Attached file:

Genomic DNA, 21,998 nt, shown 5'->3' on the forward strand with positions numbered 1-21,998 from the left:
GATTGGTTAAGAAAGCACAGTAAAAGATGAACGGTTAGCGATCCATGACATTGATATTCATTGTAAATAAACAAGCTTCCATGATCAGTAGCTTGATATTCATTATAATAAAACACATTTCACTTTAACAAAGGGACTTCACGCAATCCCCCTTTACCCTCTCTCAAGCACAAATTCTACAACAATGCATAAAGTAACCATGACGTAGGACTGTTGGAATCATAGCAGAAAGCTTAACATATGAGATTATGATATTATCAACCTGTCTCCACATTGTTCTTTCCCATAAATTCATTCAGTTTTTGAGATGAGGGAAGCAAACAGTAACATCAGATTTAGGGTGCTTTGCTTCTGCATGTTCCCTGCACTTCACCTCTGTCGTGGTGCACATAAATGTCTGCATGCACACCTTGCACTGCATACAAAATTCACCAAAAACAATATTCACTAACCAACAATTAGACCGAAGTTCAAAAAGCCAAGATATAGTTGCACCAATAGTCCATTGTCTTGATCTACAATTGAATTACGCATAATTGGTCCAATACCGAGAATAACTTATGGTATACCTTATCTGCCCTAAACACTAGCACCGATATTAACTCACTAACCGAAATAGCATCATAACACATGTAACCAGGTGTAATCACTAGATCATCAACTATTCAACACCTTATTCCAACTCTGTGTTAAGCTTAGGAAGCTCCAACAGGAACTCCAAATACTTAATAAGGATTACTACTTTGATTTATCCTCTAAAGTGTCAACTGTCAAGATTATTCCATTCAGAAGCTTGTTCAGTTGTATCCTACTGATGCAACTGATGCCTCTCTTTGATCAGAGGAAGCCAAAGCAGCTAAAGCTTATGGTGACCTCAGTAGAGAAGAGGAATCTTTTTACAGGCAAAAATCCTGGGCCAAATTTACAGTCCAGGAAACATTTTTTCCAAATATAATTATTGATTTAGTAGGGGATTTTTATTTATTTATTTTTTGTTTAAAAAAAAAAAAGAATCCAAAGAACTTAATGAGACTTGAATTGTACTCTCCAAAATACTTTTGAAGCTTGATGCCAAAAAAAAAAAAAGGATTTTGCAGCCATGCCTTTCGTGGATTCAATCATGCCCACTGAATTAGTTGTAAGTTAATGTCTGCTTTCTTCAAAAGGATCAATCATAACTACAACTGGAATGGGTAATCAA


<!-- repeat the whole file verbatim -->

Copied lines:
Genomic DNA, 21,998 nt, shown 5'->3' on the forward strand with positions numbered 1-21,998 from the left:
GATTGGTTAAGAAAGCACAGTAAAAGATGAACGGTTAGCGATCCATGACATTGATATTCATTGTAAATAAACAAGCTTCCATGATCAGTAGCTTGATATTCATTATAATAAAACACATTTCACTTTAACAAAGGGACTTCACGCAATCCCCCTTTACCCTCTCTCAAGCACAAATTCTACAACAATGCATAAAGTAACCATGACGTAGGACTGTTGGAATCATAGCAGAAAGCTTAACATATGAGATTATGATATTATCAACCTGTCTCCACATTGTTCTTTCCCATAAATTCATTCAGTTTTTGAGATGAGGGAAGCAAACAGTAACATCAGATTTAGGGTGCTTTGCTTCTGCATGTTCCCTGCACTTCACCTCTGTCGTGGTGCACATAAATGTCTGCATGCACACCTTGCACTGCATACAAAATTCACCAAAAACAATATTCACTAACCAACAATTAGACCGAAGTTCAAAAAGCCAAGATATAGTTGCACCAATAGTCCATTGTCTTGATCTACAATTGAATTACGCATAATTGGTCCAATACCGAGAATAACTTATGGTATACCTTATCTGCCCTAAACACTAGCACCGATATTAACTCACTAACCGAAATAGCATCATAACACATGTAACCAGGTGTAATCACTAGATCATCAACTATTCAACACCTTATTCCAACTCTGTGTTAAGCTTAGGAAGCTCCAACAGGAACTCCAAATACTTAATAAGGATTACTACTTTGATTTATCCTCTAAAGTGTCAACTGTCAAGATTATTCCATTCAGAAGCTTGTTCAGTTGTATCCTACTGATGCAACTGATGCCTCTCTTTGATCAGAGGAAGCCAAAGCAGCTAAAGCTTATGGTGACCTCAGTAGAGAAGAGGAATCTTTTTACAGGCAAAAATCCTGGGCCAAATTTACAGTCCAGGAAACATTTTTTCCAAATATAATTATTGATTTAGTAGGGGATTTTTATTTATTTATTTTTTGTTTAAAAAAAAAAAAGAATCCAAAGAACTTAATGAGACTTGAATTGTACTCTCCAAAATACTTTTGAAGCTTGATGCCAAAAAAAAAAAAAGGATTTTGCAGCCATGCCTTTCGTGGATTCAATCATGCCCACTGAATTAGTTGTAAGTTAATGTCTGCTTTCTTCAAAAGGATCAATCATAACTACAACTGGAATGGGTAATCAA